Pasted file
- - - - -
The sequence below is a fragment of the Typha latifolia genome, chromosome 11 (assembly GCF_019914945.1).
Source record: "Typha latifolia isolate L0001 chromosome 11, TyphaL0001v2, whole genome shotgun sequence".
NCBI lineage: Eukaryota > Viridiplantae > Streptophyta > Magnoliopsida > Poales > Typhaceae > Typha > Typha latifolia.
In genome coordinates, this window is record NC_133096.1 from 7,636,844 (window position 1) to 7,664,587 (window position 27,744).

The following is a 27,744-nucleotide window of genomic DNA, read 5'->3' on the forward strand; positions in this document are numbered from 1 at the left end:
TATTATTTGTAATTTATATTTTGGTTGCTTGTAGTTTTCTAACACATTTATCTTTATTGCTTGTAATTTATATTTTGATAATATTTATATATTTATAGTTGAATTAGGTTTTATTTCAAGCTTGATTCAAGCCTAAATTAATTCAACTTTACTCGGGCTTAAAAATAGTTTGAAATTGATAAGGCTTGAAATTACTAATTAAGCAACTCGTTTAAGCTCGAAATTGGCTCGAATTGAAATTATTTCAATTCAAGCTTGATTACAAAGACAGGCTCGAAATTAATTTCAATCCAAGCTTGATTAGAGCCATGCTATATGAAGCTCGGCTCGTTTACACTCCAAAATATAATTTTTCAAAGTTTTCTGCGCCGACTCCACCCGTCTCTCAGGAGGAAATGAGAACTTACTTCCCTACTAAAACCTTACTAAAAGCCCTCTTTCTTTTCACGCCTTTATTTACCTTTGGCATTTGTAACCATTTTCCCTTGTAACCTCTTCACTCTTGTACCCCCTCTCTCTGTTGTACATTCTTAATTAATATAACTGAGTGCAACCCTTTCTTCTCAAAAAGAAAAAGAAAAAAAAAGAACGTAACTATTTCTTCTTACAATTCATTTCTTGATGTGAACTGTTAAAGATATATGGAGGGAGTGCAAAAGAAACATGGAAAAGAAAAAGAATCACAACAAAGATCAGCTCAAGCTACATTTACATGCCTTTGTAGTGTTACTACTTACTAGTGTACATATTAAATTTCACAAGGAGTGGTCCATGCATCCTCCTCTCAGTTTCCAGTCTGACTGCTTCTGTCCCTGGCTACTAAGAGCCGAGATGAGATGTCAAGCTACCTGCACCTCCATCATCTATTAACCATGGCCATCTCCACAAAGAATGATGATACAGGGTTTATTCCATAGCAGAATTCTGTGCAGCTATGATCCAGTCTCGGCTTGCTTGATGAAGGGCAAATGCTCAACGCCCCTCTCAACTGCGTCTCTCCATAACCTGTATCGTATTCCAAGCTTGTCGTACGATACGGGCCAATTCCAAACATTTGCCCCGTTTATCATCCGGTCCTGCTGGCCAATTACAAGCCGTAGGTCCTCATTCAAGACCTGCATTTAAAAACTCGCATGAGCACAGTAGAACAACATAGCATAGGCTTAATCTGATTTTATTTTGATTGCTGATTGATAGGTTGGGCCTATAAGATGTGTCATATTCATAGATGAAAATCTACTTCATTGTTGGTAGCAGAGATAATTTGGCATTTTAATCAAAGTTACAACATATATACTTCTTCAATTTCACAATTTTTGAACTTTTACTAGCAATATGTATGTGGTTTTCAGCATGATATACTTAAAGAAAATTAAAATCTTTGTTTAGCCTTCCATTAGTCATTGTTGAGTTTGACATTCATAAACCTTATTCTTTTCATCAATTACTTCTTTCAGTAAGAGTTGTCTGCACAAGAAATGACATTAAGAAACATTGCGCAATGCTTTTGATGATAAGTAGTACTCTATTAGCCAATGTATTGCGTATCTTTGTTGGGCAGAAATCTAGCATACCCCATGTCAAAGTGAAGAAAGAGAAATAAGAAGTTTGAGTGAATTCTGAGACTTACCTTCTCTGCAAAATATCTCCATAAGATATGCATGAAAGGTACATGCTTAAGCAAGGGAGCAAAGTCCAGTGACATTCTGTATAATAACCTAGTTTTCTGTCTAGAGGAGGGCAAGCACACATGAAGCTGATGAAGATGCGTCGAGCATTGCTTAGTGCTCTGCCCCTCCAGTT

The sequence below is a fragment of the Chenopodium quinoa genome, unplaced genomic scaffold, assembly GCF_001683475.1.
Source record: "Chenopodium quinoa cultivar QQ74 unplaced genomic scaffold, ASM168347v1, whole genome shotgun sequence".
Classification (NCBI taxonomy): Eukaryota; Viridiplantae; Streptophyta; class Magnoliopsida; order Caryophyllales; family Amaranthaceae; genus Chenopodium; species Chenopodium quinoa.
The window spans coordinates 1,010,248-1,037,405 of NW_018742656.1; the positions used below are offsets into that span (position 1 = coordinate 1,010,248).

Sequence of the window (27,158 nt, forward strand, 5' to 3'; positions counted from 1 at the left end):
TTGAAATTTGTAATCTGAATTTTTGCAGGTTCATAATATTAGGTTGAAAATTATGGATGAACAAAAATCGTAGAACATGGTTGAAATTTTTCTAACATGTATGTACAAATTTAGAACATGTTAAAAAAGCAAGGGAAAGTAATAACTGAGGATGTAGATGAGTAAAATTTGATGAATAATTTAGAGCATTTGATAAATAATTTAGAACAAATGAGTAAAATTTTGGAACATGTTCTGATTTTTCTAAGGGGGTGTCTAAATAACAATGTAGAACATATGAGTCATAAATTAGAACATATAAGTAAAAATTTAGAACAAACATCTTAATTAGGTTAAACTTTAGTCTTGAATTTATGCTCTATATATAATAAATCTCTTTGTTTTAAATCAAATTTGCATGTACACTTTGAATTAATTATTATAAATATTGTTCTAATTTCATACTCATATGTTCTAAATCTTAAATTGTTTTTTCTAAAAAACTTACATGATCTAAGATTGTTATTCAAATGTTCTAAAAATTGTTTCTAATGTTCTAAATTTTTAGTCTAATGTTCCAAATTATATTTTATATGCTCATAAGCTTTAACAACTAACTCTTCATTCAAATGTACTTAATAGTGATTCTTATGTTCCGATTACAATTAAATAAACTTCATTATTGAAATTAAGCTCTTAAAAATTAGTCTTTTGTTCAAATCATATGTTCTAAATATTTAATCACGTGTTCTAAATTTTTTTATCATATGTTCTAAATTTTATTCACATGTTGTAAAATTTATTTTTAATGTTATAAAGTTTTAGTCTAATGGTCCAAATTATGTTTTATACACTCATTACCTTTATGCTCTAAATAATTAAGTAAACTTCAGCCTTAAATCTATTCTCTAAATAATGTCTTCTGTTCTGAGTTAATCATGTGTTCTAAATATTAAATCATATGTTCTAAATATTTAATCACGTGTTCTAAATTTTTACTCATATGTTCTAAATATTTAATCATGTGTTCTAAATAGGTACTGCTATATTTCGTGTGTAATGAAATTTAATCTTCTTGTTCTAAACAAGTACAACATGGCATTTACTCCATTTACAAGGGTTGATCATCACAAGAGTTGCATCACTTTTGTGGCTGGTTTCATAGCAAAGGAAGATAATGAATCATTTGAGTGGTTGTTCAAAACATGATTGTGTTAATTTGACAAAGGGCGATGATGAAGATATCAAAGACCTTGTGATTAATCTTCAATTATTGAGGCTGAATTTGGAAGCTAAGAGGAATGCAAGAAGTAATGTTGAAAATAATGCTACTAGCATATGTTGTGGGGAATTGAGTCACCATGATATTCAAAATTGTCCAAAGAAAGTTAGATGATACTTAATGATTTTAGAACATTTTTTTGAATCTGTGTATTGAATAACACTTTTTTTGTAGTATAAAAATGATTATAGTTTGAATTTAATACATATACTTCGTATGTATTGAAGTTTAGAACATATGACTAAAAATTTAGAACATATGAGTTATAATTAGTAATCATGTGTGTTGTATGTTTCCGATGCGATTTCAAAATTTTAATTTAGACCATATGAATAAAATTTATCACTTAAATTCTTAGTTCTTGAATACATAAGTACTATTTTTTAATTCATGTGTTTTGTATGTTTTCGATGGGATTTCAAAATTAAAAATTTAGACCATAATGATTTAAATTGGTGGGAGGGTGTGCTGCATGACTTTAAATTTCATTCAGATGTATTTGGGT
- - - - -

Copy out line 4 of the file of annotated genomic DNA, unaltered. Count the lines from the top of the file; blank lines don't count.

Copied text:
In genome coordinates, this window is record NC_133096.1 from 7,636,844 (window position 1) to 7,664,587 (window position 27,744).